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Some Common Penalties under Income-Tax Act, 1961

Penalties under Income Tax

An assessee who commits an offence under Income Tax Act 1961 shall be subject to penalty. The penalty shall be an additional amount levied and is different from the tax payable. The penalty is imposed based upon the law at the time offence is committed and not as it stands in the FY for which assessment is being made. In this article, we shall discuss certain common penalties under Income-Tax Act.

Penalties under Income-Tax Act

Below we have discussed certain offences and their penalties.

Default in making payment of Tax

According to Section 221 (1), if a taxpayer is treated as an assessee in default, then such taxpayer will be liable to pay penalty of an amount as the assessing officer may impose. However, the penalty cannot exceed the amount of tax in arrears. Hence this penalty is a general penalty, and it can be levied in cases where the taxpayer is treated as assessee in default.

Failure to file return in respect of the TDS/TCS within the prescribed time

According to section 234E, in case a person fails to file TDS return on or before the due date, then such a person will be liable to pay an amount of 200 rupees for each day during which failure continues.

Default in furnishing return of income

In case an assessee who must furnish return of income fails to do so within prescribed due date under section 139 (1), then he will have to pay-

  • 5000 rupees if return is furnished on or before 31st Dec of the assessment year;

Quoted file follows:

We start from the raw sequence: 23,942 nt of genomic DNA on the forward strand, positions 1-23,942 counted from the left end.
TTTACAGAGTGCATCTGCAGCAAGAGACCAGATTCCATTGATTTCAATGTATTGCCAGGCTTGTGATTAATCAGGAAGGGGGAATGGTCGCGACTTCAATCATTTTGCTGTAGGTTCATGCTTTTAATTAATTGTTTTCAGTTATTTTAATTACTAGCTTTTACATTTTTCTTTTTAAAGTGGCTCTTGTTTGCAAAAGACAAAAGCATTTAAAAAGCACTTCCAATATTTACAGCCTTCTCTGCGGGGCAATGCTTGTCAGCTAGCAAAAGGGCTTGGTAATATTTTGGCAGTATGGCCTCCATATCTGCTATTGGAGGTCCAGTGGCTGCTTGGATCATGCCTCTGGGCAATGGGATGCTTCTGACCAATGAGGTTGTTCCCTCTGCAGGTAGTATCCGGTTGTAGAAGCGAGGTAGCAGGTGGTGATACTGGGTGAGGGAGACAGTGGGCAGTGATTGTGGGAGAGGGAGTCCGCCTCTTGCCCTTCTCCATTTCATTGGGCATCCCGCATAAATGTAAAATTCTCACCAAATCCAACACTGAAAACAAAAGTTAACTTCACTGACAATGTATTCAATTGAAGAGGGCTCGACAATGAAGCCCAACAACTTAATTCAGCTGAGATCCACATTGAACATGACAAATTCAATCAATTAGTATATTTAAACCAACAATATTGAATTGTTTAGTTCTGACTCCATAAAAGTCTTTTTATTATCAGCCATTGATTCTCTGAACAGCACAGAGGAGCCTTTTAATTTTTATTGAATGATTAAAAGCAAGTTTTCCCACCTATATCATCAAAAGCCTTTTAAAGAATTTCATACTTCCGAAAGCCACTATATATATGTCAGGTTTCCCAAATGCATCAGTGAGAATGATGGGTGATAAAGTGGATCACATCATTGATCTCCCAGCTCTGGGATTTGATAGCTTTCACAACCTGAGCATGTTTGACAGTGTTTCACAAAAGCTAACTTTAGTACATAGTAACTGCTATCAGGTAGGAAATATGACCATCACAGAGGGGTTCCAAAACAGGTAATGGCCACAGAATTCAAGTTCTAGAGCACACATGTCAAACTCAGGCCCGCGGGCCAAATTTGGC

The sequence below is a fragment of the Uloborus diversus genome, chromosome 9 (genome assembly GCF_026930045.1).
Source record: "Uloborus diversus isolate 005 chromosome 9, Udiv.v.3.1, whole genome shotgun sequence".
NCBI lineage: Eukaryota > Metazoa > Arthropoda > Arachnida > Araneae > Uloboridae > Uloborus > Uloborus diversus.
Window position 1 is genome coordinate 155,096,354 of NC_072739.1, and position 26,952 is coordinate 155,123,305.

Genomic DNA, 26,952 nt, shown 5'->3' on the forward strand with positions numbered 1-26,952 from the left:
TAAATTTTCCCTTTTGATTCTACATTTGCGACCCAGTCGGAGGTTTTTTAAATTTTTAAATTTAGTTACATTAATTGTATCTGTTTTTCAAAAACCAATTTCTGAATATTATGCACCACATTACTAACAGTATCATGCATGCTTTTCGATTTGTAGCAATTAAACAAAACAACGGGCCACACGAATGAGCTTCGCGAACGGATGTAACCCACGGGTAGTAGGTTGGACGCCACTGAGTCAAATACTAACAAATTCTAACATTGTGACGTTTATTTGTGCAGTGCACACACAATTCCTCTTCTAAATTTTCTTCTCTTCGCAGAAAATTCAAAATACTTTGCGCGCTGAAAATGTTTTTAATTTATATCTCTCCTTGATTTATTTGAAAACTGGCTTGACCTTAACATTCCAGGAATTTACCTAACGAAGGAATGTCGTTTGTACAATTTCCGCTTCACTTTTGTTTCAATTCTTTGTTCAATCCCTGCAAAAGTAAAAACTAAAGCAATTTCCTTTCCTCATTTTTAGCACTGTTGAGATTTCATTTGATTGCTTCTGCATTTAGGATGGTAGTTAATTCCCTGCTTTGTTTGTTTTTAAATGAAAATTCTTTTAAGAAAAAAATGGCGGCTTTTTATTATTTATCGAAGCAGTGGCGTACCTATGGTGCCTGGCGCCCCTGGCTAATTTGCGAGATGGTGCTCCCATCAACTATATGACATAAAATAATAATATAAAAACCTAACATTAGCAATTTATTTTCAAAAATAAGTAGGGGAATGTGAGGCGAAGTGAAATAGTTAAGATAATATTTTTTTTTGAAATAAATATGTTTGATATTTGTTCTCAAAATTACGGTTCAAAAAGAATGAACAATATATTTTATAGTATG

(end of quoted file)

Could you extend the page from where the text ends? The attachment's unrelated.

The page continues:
• 10000 rupees in any other case.

However, in case the total income of the person doesn’t exceed 5 lakh rupees, then the fee payable will be 1000 rupees.

Failure to comply with the notice issued under Section 142 (1) or 143 (2) or direction for audit under section 142(2A)

Penalties under Income-Tax Act will be levied if a taxpayer fails to comply with the notice issued to him under the Section 142 (1) or section 143 (2) or if he fails to comply with direction issued under the Section 142(2A).

In case the taxpayer fails to comply with the notice issued to such taxpayer under section 142 (1) or section 143 (2) or fails to comply with the direction issued under Section 142 (2A), then such taxpayer shall be liable to a penalty of 10k rupees for each failure.

 Under-reporting and misreporting of income

There are times when a taxpayer may try to reduce his tax liability by underreporting or misreporting of income. In that case, the taxpayer will be held liable for penalty. The penalty rate will be 50% of the tax payable on under-reported income. However, if under-reporting of income results from misreporting of income, the taxpayer will be liable for a penalty at the rate of 200% of the tax payable on the misreported income.

Failure to keep, maintain/retain books of account, documents as required under Section 44AA

Under Income Tax Act[1], a taxpayer must maintain the books of account according to the provisions of Section 44AA. In case the taxpayer doesn’t maintain the books of account, then he shall be liable to pay penalty under Section 271A of 25k rupees.

Non-maintenance of book of international transactions or specified domestic transactions